The book, her book, was bound in black, with the words North of Nowhere indented in worn gold on the spine. Dirty and dusty, the boards loose under the cloth, it resembled a kind of withered bat. I looked at it with vague distaste. Then, almost as if it had suddenly come to life, it slithered out of my grasp, jabbed my foot, bounced and splayed open. I picked it up. I didn't know then how dangerous fairy tales can be.
I was trying to separate my possessions from those of my wife, Georgina. A biography in books, this is why some people scan your shelves, in the manner of a Roman seer gazing at entrails. There were duplicate editions of T. S. Eliot and Shakespeare, of Beckett, Pinter, and Joyce. My own copies of Conrad, Dostoevsky, and Waugh jumbled up with her Austen, George Eliot and the Brontës...the male versus the female canon. The plays I had been in, with my parts underlined in lurid orange. Her university texts, with notes scribbled in pencil or biro. Then single volumes, signifying union: paperbacks stained with the oils of lost summers, whose cracked spines still released cascades of fine sand or faded blades of pale grass; hardbacks generously inscribed to mark birthdays or Christmas, passed from one to the other at bedtime as a preliminary to love; bound proofs of new books, battered ghosts of old ones. All of these, left to me to divide and put into boxes. She had taken the children's books, as she had taken the children. We had been separated now for over a year, and were getting divorced.
I had been astonished by how much suffering this had caused, and was now weary. My body had taken on a life of its own, in which it wept while I remained an embarrassed parent, unable to control its excesses. She had gone and I had stayed. It wasn't just because I'd been determined not to relinquish this house. I had been unable to do anything. Once a fortnight, I would emerge to buy groceries. Otherwise I slumped in an armchair, without hope or energy. Some days, I couldn't remember how to talk. On really bad days, I couldn't even walk either. Eventually, after a bout of snarling by lawyers, we had agreed to sell and split the proceeds. The new owners were people who would paper over the walls and drain the Japanese pond I had made in the garden (I had heard them agreeing on this in loud voices, when they walked round with the estate agent). Several other prospective buyers had dropped out even as they walked to the front door. I had heard stories of divorcees who had bought a dog just so it could crap over all the carpets and drive the price down, but my neglect wasn't calculated. I had given up washing anything, including myself. The small, synchronized actions to get to the bathroom were too much for me. I knew the new owners would think I was crazy anyway. People always think this of the person who lived in their house before them. It's a way of pretending you never existed.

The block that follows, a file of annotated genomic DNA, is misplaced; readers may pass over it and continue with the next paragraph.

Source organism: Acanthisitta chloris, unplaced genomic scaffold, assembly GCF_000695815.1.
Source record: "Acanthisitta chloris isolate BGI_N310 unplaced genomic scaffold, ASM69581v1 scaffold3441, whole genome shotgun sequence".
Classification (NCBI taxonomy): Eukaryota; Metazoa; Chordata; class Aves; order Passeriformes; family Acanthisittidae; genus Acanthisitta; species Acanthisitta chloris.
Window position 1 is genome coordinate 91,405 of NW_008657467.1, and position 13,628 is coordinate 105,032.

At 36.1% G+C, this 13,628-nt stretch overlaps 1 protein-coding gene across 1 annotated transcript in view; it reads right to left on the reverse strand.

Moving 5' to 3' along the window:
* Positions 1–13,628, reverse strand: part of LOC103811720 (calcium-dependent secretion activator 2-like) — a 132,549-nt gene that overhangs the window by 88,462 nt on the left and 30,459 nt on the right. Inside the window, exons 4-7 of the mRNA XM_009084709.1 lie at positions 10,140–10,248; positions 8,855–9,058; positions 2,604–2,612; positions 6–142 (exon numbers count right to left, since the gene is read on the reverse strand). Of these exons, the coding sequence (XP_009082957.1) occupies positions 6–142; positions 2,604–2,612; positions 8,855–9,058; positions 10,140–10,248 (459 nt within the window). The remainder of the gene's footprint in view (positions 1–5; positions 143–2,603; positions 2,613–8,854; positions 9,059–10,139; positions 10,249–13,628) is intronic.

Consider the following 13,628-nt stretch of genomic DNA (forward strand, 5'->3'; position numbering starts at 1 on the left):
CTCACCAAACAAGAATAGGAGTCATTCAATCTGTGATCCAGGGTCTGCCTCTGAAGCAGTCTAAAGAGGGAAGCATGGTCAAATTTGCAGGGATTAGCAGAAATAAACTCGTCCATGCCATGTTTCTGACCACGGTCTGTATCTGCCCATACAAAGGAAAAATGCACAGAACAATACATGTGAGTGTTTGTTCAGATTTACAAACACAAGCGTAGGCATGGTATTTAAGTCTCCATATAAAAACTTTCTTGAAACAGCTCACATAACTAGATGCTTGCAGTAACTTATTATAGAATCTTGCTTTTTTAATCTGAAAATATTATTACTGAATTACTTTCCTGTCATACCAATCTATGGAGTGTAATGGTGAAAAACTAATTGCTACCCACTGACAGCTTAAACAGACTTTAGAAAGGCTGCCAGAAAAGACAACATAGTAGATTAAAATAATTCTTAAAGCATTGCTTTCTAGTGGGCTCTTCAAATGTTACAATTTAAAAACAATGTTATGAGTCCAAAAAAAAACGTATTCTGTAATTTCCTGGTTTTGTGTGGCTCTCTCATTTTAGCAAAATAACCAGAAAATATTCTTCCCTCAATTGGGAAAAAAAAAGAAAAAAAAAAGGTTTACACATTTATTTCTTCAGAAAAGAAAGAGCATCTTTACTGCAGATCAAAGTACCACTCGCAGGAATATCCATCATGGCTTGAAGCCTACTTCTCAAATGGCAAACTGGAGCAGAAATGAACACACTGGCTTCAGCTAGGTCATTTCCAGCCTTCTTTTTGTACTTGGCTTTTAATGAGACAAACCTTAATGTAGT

In every room, packers were entombing our furniture, wadding it in transparent, silvery bubbles that, they assured me, would protect the most fragile of objects. If I stood still for long enough, there was even a chance they might do the same to me. I shivered. The front and back doors were open, the heating switched off. What had been my life, our life, was finally ebbing from this place. Already, the house was acquiring a hollow sound, motes swirling in weak sunlight as if the very atoms of my existence were being sent into Brownian motion. There was nothing but boxes and dust, and these, too, would go--a ghostly picture here, a chair there, wiped out, painted over, forgotten.
I turned over the book I held. The pages were spotted like elderly hands. I began to read, mechanically.
"At least tell me the way," she said, "and I will seek you--that I may surely be allowed to do?"
"There is no hope, not unless you wear out an iron staff and a pair of iron shoes in searching," said he. "The troll witch lives in a castle which lies East of the Sun and West of the Moon, and there too is her daughter the princess with a nose three ells long, and she is the one I now must marry."
Excerpted from In a Dark Wood by Amanda Craig Copyright 2002 by Amanda Craig. Excerpted by permission of Nan A. Talese, a division of Random House, Inc. All rights reserved. No part of this excerpt may be reproduced or reprinted without permission in writing from the publisher.
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